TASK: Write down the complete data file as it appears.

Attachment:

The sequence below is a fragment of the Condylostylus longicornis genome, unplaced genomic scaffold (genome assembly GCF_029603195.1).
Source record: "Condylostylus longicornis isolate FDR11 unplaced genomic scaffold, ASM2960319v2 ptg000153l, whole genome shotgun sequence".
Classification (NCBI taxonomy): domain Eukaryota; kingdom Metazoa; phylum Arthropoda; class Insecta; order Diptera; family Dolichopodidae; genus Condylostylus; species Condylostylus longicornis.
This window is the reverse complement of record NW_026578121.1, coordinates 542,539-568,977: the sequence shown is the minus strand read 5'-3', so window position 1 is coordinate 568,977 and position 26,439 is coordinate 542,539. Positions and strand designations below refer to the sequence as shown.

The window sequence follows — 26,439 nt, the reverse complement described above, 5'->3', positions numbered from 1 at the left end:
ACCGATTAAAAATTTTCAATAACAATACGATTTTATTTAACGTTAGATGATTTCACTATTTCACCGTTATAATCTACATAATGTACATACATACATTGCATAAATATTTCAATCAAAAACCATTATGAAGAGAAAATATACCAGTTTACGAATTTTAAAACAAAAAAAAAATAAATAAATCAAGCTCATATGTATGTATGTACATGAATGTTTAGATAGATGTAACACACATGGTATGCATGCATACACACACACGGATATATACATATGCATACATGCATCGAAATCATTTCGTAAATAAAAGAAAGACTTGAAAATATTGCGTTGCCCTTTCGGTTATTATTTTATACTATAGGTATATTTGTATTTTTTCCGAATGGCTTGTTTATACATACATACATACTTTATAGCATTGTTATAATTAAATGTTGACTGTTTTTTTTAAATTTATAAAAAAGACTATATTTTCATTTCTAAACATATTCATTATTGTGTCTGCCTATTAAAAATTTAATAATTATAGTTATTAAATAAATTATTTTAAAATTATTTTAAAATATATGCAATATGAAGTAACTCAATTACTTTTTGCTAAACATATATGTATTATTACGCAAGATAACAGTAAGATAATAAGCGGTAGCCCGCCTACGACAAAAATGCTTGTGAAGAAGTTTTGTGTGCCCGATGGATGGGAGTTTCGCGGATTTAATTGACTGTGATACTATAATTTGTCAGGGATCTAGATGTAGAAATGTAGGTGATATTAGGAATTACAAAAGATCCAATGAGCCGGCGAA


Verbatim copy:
The sequence below is a fragment of the Condylostylus longicornis genome, unplaced genomic scaffold (genome assembly GCF_029603195.1).
Source record: "Condylostylus longicornis isolate FDR11 unplaced genomic scaffold, ASM2960319v2 ptg000153l, whole genome shotgun sequence".
Classification (NCBI taxonomy): domain Eukaryota; kingdom Metazoa; phylum Arthropoda; class Insecta; order Diptera; family Dolichopodidae; genus Condylostylus; species Condylostylus longicornis.
This window is the reverse complement of record NW_026578121.1, coordinates 542,539-568,977: the sequence shown is the minus strand read 5'-3', so window position 1 is coordinate 568,977 and position 26,439 is coordinate 542,539. Positions and strand designations below refer to the sequence as shown.

The window sequence follows — 26,439 nt, the reverse complement described above, 5'->3', positions numbered from 1 at the left end:
ACCGATTAAAAATTTTCAATAACAATACGATTTTATTTAACGTTAGATGATTTCACTATTTCACCGTTATAATCTACATAATGTACATACATACATTGCATAAATATTTCAATCAAAAACCATTATGAAGAGAAAATATACCAGTTTACGAATTTTAAAACAAAAAAAAAATAAATAAATCAAGCTCATATGTATGTATGTACATGAATGTTTAGATAGATGTAACACACATGGTATGCATGCATACACACACACGGATATATACATATGCATACATGCATCGAAATCATTTCGTAAATAAAAGAAAGACTTGAAAATATTGCGTTGCCCTTTCGGTTATTATTTTATACTATAGGTATATTTGTATTTTTTCCGAATGGCTTGTTTATACATACATACATACTTTATAGCATTGTTATAATTAAATGTTGACTGTTTTTTTTAAATTTATAAAAAAGACTATATTTTCATTTCTAAACATATTCATTATTGTGTCTGCCTATTAAAAATTTAATAATTATAGTTATTAAATAAATTATTTTAAAATTATTTTAAAATATATGCAATATGAAGTAACTCAATTACTTTTTGCTAAACATATATGTATTATTACGCAAGATAACAGTAAGATAATAAGCGGTAGCCCGCCTACGACAAAAATGCTTGTGAAGAAGTTTTGTGTGCCCGATGGATGGGAGTTTCGCGGATTTAATTGACTGTGATACTATAATTTGTCAGGGATCTAGATGTAGAAATGTAGGTGATATTAGGAATTACAAAAGATCCAATGAGCCGGCGAA